A finalist for numerous Canadian book prizes, Hage's first novel is the haunting tale of two childhood friends in Beirut. Bassam and George (a.k.a. De Niro) came of age in a city pounded by "ten thousand bombs," a place utterly changed by war yet forced to wait patiently for its rebirth. Bassam notes that the bombs land in twos, "like Midwestern American tourists in Paris." He works at the docks, quietly observing the shady doings in the dark, and dreams of escaping to "Roma." George sits in a local casino, providing change for the gamblers who play the machines, and watches mutely as the militia carry the day's spoils away in bags.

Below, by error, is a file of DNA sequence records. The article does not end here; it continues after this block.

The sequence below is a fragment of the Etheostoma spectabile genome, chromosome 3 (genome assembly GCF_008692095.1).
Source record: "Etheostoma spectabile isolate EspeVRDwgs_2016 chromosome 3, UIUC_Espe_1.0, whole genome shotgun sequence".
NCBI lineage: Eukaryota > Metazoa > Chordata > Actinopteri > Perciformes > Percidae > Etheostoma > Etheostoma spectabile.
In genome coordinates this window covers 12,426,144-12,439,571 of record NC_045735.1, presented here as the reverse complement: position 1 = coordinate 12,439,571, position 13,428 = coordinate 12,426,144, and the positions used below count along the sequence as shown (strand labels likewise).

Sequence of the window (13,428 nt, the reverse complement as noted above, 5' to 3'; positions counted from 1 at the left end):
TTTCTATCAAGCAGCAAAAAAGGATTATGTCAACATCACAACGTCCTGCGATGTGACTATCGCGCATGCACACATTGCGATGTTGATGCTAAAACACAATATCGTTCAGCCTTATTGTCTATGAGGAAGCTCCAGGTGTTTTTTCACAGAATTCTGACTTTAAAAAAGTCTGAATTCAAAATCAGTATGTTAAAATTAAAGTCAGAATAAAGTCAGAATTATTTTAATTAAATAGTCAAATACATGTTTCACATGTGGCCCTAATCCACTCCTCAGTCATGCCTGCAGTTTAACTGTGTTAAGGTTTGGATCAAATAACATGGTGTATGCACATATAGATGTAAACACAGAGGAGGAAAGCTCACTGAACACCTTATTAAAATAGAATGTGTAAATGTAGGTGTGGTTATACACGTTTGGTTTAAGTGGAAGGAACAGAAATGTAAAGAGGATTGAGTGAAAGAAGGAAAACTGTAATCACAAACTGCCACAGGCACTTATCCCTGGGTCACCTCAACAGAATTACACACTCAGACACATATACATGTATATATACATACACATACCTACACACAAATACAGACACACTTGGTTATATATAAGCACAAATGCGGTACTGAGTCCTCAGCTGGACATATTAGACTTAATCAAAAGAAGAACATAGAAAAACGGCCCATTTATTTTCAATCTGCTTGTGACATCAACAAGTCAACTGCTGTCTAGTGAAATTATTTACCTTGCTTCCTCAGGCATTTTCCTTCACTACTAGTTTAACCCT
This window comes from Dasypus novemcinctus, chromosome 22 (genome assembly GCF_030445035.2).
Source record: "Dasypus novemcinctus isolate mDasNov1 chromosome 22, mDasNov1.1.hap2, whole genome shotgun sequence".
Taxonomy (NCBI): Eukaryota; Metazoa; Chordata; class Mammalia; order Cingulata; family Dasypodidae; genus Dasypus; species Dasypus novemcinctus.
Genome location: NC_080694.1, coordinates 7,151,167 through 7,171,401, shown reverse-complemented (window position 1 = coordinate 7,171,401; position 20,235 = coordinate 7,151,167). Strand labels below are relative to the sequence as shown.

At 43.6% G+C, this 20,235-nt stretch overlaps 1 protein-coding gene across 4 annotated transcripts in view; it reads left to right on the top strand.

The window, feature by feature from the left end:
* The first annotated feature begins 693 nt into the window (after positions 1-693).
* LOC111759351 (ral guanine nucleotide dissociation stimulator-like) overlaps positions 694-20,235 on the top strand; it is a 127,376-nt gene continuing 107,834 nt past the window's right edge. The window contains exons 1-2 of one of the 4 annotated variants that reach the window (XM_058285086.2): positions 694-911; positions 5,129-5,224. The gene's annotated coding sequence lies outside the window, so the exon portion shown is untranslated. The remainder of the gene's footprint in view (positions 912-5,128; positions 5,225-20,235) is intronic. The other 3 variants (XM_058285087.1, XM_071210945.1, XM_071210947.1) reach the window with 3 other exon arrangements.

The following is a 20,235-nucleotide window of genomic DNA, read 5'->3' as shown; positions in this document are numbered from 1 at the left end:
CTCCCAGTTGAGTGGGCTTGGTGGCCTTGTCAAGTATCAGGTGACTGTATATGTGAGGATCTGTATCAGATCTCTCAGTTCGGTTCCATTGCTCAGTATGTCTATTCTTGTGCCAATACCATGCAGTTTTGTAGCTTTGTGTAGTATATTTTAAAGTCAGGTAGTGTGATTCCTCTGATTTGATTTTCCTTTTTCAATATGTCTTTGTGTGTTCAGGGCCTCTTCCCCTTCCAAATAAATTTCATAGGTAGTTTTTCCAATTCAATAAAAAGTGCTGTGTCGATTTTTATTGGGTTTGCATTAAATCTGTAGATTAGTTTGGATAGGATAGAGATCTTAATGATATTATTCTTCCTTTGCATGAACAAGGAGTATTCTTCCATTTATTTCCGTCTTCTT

In Beirut, the two young men have little hope of a future beyond a life of crime. Indelibly shaped by the war and violence of their homeland, they've grown up to yield a strange mixture of the carnage and immorality that surrounds them, yet they maintain a touch of innocence that has yet to be fully expunged. By what measure can decency be judged in the midst of chaos and atrocity? How does one measure love or loyalty? And can one be blamed for failing to recognize the moment of choice -- between redemption and damnation -- in such hellish circumstances? Such are the imponderables faced by Hage's characters in this spellbinding novel. (Holiday 2007 Selection)